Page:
The Magnificent Seven
by Peter Tyson
October 9, 1998
Behind every great film production is a great film production team. In the
fortnight we've been at Cocos Island shooting "Island of the Sharks," we've
spent hours clinging to unstable pangas and diving into paradise with the
film crew. Now I'd like you to meet the other half of the team, the boat
crew. The seven crewmen of the Undersea Hunter and the boat they maintain
form the foundation of our existence out here on the edge of the Americas.
As you read, pick out your man in the photo at right:
Nelson Dias (in shades in photo) is the captain of the Undersea Hunter.
Every now and then you'll hear him up in the bridge yelling into the radio
telephone, "Office, office, office, Undersea Hunter," as he communicates
with the Undersea Hunter headquarters 300 miles away on the mainland. Dias
handles all the fancy equipment up in the bridge—global-positioning and
satellite navigation systems, radars, VHF and ham radios, and fathometers.
I hear the engine of the 15-ton deck crane fire up (the crane is used to
transfer the 250-pound IMAX camera on or off of its dedicated panga), I know
I'll find Dias behind the controls.
Luis Alvarez Araya hooks up the IMAX camera while Nelson Dias operates the
Eliu Sequeira and Alvaro Delgado S. (back row, far right, and bottom row,
far right, respectively) are the Undersea Hunter's chefs. If the pangas on a
rough day at sea are the quickest way to take pounds off, dining on the
spread these guys manage to lay out three times a day is the quickest way to
put them back on, and then some. At precisely 7 o'clock every morning, the
breakfast bell mounted in the mess clangs, signaling the start of yet
another day of stuffing ourselves silly. Sequeira and Delgado are also
responsible for the upkeep of the ship's six well-appointed passenger
Jose Luis "Pepe" Monge Garcia (back row, second from left) is in charge of
everything that happens on the teak-work deck. He also drives the heavy-duty
fiberglass panga that holds the rebreather divers and the five-kilowatt
generator that powers the movie lights. When you climb aboard his panga
after a dive, you'll often find a beaming Monge, looking like a Bedouin with
his head completely wrapped in a towel against the sea spray, offering you a
glass of hot tea from his thermos.
Reiner Solano Cambronero (back row, third from left) drives the other
panga, the one that holds the IMAX camera and the film crew who take care of
it. Always ready with a smile and an instant understanding of what needs to
be done, he invariably hangs by the controls of his panga, now and then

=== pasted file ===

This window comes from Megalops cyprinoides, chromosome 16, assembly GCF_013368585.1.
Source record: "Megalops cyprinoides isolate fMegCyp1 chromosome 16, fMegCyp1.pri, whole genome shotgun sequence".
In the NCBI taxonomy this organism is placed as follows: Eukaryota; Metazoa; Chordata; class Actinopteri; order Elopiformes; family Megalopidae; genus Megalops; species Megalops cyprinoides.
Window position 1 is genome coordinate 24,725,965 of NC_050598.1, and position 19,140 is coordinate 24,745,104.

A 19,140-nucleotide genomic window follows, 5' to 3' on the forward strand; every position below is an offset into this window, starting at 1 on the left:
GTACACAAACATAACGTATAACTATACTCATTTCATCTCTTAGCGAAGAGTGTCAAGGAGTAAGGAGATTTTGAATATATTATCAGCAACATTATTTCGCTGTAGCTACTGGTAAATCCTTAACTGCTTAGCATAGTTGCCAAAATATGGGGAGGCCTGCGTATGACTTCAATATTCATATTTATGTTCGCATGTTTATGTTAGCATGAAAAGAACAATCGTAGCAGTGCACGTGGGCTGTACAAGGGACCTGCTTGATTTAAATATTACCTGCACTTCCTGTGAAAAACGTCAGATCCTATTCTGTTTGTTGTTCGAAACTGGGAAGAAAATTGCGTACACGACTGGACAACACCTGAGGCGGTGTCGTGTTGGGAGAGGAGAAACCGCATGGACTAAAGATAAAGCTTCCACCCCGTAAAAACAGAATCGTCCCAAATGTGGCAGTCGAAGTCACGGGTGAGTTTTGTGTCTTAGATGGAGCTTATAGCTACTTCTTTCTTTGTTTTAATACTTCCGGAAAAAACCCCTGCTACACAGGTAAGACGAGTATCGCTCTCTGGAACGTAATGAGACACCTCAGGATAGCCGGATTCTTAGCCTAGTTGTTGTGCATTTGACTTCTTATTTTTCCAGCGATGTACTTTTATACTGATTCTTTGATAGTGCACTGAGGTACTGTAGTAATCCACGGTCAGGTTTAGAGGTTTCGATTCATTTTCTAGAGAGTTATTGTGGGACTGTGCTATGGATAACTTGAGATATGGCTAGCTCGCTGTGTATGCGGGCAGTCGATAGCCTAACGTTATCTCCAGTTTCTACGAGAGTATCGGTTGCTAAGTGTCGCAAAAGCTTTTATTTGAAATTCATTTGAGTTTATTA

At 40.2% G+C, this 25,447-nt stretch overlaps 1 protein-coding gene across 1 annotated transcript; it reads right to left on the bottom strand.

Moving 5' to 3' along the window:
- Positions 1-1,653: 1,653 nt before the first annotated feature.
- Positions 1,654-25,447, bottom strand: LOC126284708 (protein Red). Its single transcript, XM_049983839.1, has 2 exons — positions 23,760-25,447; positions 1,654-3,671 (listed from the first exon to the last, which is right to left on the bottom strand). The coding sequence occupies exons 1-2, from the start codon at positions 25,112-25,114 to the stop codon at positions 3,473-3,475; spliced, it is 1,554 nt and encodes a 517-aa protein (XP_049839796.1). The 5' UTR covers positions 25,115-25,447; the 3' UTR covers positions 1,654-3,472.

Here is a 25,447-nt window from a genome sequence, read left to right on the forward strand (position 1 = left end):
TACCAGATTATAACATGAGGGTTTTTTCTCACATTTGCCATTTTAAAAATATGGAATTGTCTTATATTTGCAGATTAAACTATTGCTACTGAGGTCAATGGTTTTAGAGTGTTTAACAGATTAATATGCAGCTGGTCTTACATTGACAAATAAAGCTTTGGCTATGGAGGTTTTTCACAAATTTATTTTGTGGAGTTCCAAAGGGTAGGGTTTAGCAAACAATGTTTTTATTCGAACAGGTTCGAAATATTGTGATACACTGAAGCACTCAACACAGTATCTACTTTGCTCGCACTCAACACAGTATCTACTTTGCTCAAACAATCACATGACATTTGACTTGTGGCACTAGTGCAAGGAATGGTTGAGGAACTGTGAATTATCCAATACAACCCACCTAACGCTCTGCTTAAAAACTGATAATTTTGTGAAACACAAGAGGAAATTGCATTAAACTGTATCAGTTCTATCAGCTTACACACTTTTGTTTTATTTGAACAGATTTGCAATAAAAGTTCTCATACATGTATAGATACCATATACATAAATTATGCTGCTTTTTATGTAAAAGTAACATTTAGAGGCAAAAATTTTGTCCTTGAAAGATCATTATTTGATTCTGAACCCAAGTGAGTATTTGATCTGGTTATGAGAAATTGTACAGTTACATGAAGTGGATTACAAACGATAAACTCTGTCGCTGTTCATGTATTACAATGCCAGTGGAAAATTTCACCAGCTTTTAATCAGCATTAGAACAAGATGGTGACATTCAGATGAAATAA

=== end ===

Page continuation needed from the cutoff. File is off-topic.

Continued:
picking up the handheld VHF radio to confirm the next move with his fellow
driver Monge. Solano is also a backup scuba diver who fills in when called
Eliu Sequeira and Alvaro Delgado S. stand before some happy diners.
Luis Alvarez Araya (back row, left) is the engineer. The 90-foot-long
Undersea Hunter can do 10 knots and boast of range of 5,000 miles only
because Alvarez keeps the twin 240-horsepower engines in tip-top shape. He
also maintains the twin 65-kilowatt main generators, the scuba compressors,
the workshop's electric welder—pretty much any power equipment on board.
(The Undersea Hunter also has a refrigerator, ice machine, coffee machine,
washer/dryer, TV, VCR, CD stereo, and slide projector.)
Peter Kragh (front row, left) is the crew's only non-Costa Rican. A Dane,
Kragh is divemaster and technical diving instructor. He's in charge of
refilling all the scuba and rebreather tanks and leading courses in advanced
diving, such as the Nitrox course he gave me. (An enriched-air mixture with
more oxygen and less nitrogen than compressed air, Nitrox lets you spend
more time on the bottom and less time worrying about possible decompression
sickness.) While Howard Hall is filming, you'll often find Kragh perched
on the bow of Monge's panga, feeding out the cable for the movie lights and
waiting his turn to dive with the sharks.
Tomorrow I head off on another excursion into the heart of Cocos Island.
Six of us will be hunting wild pigs for research while on an expected
nine-hour trek to Bahia Yglesias, a bay on the south coast that bears the
island's most dramatic waterfall. Not one of our party of six, including the
Cocos park ranger who will join us, has ever done this hike before. There
are no trails, and we will most certainly get lost. Worst of all, we will
not have a single member of the Undersea Hunter crew to look after us.